One thing that I see as a positive trend is the increased adoption of fact-checking by mainstream media outlets, meaning that it is no longer a niche pursuit. The public is becoming more aware of the need for media and information literacy, and I think this is a great avenue for engagement and audience-building for fact-checkers. One worrying gap is the shift of misinformation from public platforms and open spaces online to closed apps and groups that fact-checkers do not have access to, making it difficult to gauge the scope of the problem, as well as to respond quickly before the false information being shared goes viral. However, with more fact-checking work being done on a growing number of platforms, as well as increasing use of automation and machine learning to reduce the time it takes to respond to requests for information, I believe that it is possible to reduce this gap with time.

4. What brought you to Meedan?

I had worked with the team at Meedan on a number of projects, starting with monitoring the repeat presidential election in Kenya, and eventually within the Check Global project. The biggest draw for me was the scope of the work that Meedan does, as well as the opportunity to work with people across the globe working on the same things I had been working on as a fact-checker. My work with Meedan gives me an opportunity to add value to the fact-checking community, and to support the work that others continue to do in the space.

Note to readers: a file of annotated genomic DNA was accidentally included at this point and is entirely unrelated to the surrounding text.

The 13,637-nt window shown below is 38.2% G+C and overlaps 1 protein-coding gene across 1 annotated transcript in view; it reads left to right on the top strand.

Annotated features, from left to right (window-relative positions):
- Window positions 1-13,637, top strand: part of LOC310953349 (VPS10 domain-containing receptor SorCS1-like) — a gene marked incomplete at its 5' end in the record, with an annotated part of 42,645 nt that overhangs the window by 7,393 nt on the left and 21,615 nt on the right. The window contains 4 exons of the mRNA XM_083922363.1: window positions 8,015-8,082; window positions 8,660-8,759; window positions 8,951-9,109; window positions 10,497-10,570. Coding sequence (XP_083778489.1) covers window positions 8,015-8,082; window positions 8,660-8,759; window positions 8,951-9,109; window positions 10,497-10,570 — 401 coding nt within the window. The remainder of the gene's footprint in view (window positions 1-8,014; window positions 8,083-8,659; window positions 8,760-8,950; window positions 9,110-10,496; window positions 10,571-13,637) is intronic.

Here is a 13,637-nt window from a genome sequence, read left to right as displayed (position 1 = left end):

5. What’s a project you’re excited about right now?

One project I am excited about is the third-party fact-checking project on WhatsApp that Meedan is supporting. Messaging apps have long been seen as the weak link when it comes to the spread of false information, but this project aims to mitigate the problem by automating fact-checking and giving people a way to check the authenticity of the information they are consuming. As a result, two problems that fact-checkers face - the amount of time it takes to produce a fact-check and the need to share this information with the relevant recipients - have become much easier to solve. I am also excited about election fact-checking, given that one of my earliest encounters with the field of verification was through an election. There are lots of opportunities for engagement through the Check Global program as well, and I am looking forward to growing our presence and making an impact in my region and beyond.

6. Tell us some fun facts about Mugendi!

  • I love trivia. I have a team that I regularly take part in quiz nights with a team of friends, and we’ve won a number of times.
  • Before joining Meedan, I wrote and edited for two technology blogs, and this is where my interest in the intersection of technology and media comes from.
  • One thing that I don’t think many people know about is that I love plants. Currently I have a number of seedlings that I’m growing in my house, and I’m always on the lookout for more. I have a fully grown chili plant in my kitchen as well. I think the plants I’m growing reflect my philosophy of project management - sometimes you’ll have to get your hands dirty, and you may not see the progress on the surface for a while, but it all comes together eventually.

● Related

The Checklist–read misinformation news from around the world

The Weekly Roundup

—open-source investigations, industry resources and event information